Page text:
<hr>
<a NAME="OTHER"></a><h2>Other Hardware</h2>
<dl>
<dt><b>Network cables</b></dt>
<dd>We use Cat5E, chosen becasue they are not much more expensive than
Cat5, and can be used in the future for gigabit ethernet. It has been
our experience that 'boots' on cables do more harm than good. The
main problems are that they make it difficult to disconnect the cables
one connected, and that they get in the way on densely-connected
switches. Cables with 'molded strain releif' are better than cables
with boots, but are often much more extensive. We buy cables in
two-foot increments, which keeps slack low without making the order
too complicated. Our standard so far has been to make control net
cables red, experimental net cables yellow, serial cables white,
and cables for control hardware (such as power controllers) green.
We've bought all of our cables from
<a href="http://www.dataaccessories.com">dataaccessories.com</a>,
<dd>We use Cat5E, chosen becasue they are not much more
expensive than Cat5, and can be used in the future for gigabit
ethernet. It has been our experience that 'boots' on cables do
more harm than good. The main problems are that they make it
difficult to disconnect the cables one connected, and that they
get in the way on densely-connected switches. Cables with
'molded strain releif' are better than cables with boots, but
are often much more extensive. We buy cables in two-foot
increments, which keeps slack low without making the order too
complicated. Our standard so far has been to make control net
cables red, experimental net cables yellow, serial cables
white, and cables for control hardware (such as power
controllers) green. We've bought all of our cables from <a
href="http://www.dataaccessories.com">dataaccessories.com</a>,
and have had excellent luck with them.</dd>
<dt><b>Serial cables</b></dt>
<dd>We use Cat5E, but with a special pin pattern on the ends to avoid
interference between the transmit/receive pairs. We use RJ-45
connectors on both ends, and a custom serial hood to connect to the
DB-9 serial ports on the nodes. Contact us to get our custom cable
specs.</dd>
<dd>We use Cat5E, but with a special pin pattern on the ends to
avoid interference between the transmit/receive pairs. We use
RJ-45 connectors on both ends, and a custom serial hood to
connect to the DB-9 serial ports on the nodes. Contact us to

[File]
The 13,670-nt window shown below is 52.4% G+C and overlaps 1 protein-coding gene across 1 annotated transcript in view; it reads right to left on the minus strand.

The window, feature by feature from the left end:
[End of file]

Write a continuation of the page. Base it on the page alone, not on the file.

get our custom cable specs.</dd>
<dt><b>Power controllers</b></dt>
<dd>Without them, nodes can not be reliably rebooted. We started out
with 8-port SNMP-controlled power contollers from <a
href="http://www.apc.com">APC</a>. Our newer nodes use the RPC-27 from
<a href="http://www.baytechdcd.com/">BayTech</a>, 20-outlet
vertically-mounted, serial-controlled power controllers. The serial
controllers are genrally cheaper, and the more ports on each
controller, the cheaper.</dd>
<dd>Without them, nodes can not be reliably rebooted. We
started out with 8-port SNMP-controlled power contollers from
<a href="http://www.apc.com">APC</a>. Our newer nodes use the
RPC-27 from <a href="http://www.baytechdcd.com/">BayTech</a>,
20-outlet vertically-mounted, serial-controlled power
controllers. The serial controllers are genrally cheaper, and
the more ports on each controller, the cheaper.</dd>
<dt><b>Serial (console) ports</b></dt>
<dd>Custom kernels/OSes (specifically, the OSKit) may not support ssh,
etc. Also useful if an experimenter somehow scrogs network. We use the
<a href="http://cyclades.com">Cyclades</a> Cyclom Ze serial adapters,
which allow up to 128 serial ports in a single PC.</dd>
<dd>Custom kernels/OSes (specifically, the OSKit) may not
support ssh, etc. Also useful if an experimenter somehow scrogs
network. We use the <a href="http://cyclades.com">Cyclades</a>
Cyclom Ze serial adapters, which allow up to 128 serial ports
in a single PC.</dd>
<dt><b>Serial port reset controllers</b><dt>
<dd>It may be possible to build (or buy) serial-port passthroughs that
are wired to reset pins on MB. Some motherboard chipsets (eg. Intel
LX+) have this feature built on. NOT TESTED by Utah, and may not be
100% reliable (MB may be able to get into a state where reset pins are
not functional.) Theoretically nicer to the hardware than power
controllers.<dd>
</dl>
<dd>It may be possible to build (or buy) serial-port
passthroughs that are wired to reset pins on MB. Some
motherboard chipsets (eg. Intel LX+) have this feature built
on. NOT TESTED by Utah, and may not be 100% reliable (MB may be
able to get into a state where reset pins are not functional.)
Theoretically nicer to the hardware than power controllers.<dd>
</dl>